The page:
Riverdale Season 3 #5 ‘Lady Sings the Blues’ Micol Ostow (Writer), Thomas Pitilli (Artist), Andre Skymanowicz (Colours), John Workman (Letters) ‘Into the Wild’ Janice Chiang (Letters), Joe Eisma (Artist), Matt Herms (Colours), Micol Ostow (Writer) Archie Comics 31 July, 2019 Riverdale Season 3 #5 marks the end of this limited series tie-in with The CW
Riverdale Season 3 #5
‘Lady Sings the Blues’
Micol Ostow (Writer), Thomas Pitilli (Artist), Andre Skymanowicz (Colours), John Workman (Letters)
‘Into the Wild’
Janice Chiang (Letters), Joe Eisma (Artist), Matt Herms (Colours), Micol Ostow (Writer)
31 July, 2019
Riverdale Season 3 #5 marks the end of this limited series tie-in with The CW show. My feelings about this series have covered a wide spectrum of emotions—from impressed to annoyed—and this final issue falls somewhere in between.
In “Lady Sings The Blues,” Josie McCoy is struggling to understand what to do with life now that her Juilliard audition’s failed to secure her a place at the prestigious school. Boyfriend Archie Andrews takes it upon himself to make her feel better—by booking a gig in New York. The catch? They have to stay with Josie’s estranged father.
The first story of Riverdale Season 3 #5 is heart-warming in many ways. Josie and Archie aren’t the perfect couple—mainly because Archie is a terrible boyfriend—but this story tries to showcase a rare moment when he goes above and beyond to make Josie happy. Unlike many of the opening stories in this series, this installment is much lighter, and only vaguely tied to the show. But it also feels rushed, which makes it a confusing read at times. There seemed to be too many jump cuts in this story—it often felt like I was missing scenes that had fallen through the panels—and those final panels were frustratingly vague. That hasn’t happened through this series, so it was particularly annoying to have to feel this way in the finale.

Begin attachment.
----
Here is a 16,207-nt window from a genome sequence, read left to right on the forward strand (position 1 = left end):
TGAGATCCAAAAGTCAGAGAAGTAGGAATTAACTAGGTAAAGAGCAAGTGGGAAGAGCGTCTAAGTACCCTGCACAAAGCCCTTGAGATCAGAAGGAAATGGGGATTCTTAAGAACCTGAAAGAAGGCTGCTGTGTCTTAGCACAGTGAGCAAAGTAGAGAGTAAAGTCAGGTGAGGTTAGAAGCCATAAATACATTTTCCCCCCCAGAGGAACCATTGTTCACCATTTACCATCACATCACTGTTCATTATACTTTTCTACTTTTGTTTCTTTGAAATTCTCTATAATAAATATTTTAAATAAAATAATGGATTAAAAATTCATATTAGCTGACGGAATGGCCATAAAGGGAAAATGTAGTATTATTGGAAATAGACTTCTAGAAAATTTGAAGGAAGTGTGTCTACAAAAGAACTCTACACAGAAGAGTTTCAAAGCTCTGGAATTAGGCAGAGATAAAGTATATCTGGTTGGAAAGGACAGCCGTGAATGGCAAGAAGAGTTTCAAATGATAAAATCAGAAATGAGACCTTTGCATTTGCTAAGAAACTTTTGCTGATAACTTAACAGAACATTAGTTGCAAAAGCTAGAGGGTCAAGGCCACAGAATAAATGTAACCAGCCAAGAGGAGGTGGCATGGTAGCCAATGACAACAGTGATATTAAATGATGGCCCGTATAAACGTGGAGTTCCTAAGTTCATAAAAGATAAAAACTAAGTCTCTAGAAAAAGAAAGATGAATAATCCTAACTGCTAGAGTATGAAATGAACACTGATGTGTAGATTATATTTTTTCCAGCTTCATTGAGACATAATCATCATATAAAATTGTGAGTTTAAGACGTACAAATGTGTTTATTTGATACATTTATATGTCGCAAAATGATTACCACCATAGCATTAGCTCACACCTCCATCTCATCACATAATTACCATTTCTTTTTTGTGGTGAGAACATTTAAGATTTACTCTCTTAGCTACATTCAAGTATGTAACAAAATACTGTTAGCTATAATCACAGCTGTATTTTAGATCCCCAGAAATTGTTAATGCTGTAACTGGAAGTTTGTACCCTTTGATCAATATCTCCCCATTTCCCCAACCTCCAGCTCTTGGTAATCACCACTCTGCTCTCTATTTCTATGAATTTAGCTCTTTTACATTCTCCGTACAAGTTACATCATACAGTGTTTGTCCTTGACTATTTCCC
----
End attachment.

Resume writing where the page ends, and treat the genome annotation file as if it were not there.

The focus of this story could have been more refined. The point of view switches between Archie and Josie, and with only 12 pages to play with, there simply isn’t time to develop both their personalities and share their impressions. I feel like this may have added to the confusion I felt while reading it.
The second story, “Into the Wild,” was more coherent. Riverdale High’s cheer squad are on their way to a competition, when their bus breaks down. Stranded in the middle of nowhere with no cell signal, Betty Cooper decides to look for higher ground for a connection. She finds disturbing signs that the squad are not alone. This story was also darker than its predecessors, but I loved the tie-in with Gryphons and Gargoyles. I feel like Micol Ostow managed to capture the voices of the characters much better here than in the opening tale. This is surprising, because he has been consistently good in this aspect throughout the series.
Having said that, I’m not sure why Cheryl comes across as hysterical in “Into the Wild.” She is nothing if not over-the-top on the show, but she’s rude and uncouth here, which seems out of character. Aside from Cheryl’s personality, there was a lot I liked in this story. There’s a healthy dose of humor, something that has been seriously lacking in this series. The general air of mystery was a welcome addition and the slow-burn reveal about how the Gryphons and Gargoyles are tied into the tour bus’ sudden breakdown was unexpected and exciting.
Though I have gotten used to Joe Eisma’s art in the second stories of this series, I found the characters in Riverdale Season 3 #5 so radically different from their on-screen counterparts, that I actually needed to check every few minutes which character I was looking at. I don’t expect artists to recreate live-action characters in comic book form, but the characters here were seriously hard to recognize.
All in all, this has been a mixed series and my contrasting feelings about issue #5 sum up how I’ve felt about the series as a whole. There were some excellent moments, but for the most part, I found myself questioning what the point of these stories were. As a tie-in to a popular show, one would have expected the comics to expand the universe, but aside from one issue focusing on tertiary characters, most of this series failed to tell us anything we didn’t already know.
I wanted to enjoy Riverdale Season 3, and especially the finale, but I have come away feeling like I haven’t learned anything new about Riverdale or its citizens. I want to think that next season’s tie-ins will be more exciting, but I wouldn’t hold my breath.